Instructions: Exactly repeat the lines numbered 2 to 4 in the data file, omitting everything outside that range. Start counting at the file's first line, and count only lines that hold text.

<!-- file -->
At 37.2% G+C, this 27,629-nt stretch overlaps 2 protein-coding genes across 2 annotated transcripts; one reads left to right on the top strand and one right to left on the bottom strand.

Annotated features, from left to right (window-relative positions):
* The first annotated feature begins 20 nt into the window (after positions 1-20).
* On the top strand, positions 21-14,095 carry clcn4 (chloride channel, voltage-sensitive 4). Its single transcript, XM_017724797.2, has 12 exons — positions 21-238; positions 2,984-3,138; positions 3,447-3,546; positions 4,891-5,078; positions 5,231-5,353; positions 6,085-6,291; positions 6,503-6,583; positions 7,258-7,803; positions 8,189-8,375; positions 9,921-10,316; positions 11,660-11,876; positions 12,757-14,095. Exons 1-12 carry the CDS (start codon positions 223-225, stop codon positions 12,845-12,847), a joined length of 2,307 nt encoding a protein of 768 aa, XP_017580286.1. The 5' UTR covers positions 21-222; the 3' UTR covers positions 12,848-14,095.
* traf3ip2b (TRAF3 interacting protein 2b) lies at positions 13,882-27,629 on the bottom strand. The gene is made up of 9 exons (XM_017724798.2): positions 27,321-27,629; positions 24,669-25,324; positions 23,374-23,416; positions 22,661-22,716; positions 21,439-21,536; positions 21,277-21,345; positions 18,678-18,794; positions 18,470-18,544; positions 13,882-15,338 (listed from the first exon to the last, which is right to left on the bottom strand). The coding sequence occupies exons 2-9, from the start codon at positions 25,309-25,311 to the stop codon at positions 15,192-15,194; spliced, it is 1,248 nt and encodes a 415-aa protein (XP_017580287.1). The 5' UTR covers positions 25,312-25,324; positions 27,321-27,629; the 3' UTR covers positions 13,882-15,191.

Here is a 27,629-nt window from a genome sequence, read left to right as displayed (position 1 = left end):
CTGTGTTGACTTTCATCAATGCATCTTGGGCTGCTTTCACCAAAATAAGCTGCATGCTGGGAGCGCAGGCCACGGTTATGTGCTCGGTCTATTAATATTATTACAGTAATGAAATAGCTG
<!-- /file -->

Annotated features, from left to right (window-relative positions):
* The first annotated feature begins 20 nt into the window (after positions 1-20).
* On the top strand, positions 21-14,095 carry clcn4 (chloride channel, voltage-sensitive 4). Its single transcript, XM_017724797.2, has 12 exons — positions 21-238; positions 2,984-3,138; positions 3,447-3,546; positions 4,891-5,078; positions 5,231-5,353; positions 6,085-6,291; positions 6,503-6,583; positions 7,258-7,803; positions 8,189-8,375; positions 9,921-10,316; positions 11,660-11,876; positions 12,757-14,095. Exons 1-12 carry the CDS (start codon positions 223-225, stop codon positions 12,845-12,847), a joined length of 2,307 nt encoding a protein of 768 aa, XP_017580286.1. The 5' UTR covers positions 21-222; the 3' UTR covers positions 12,848-14,095.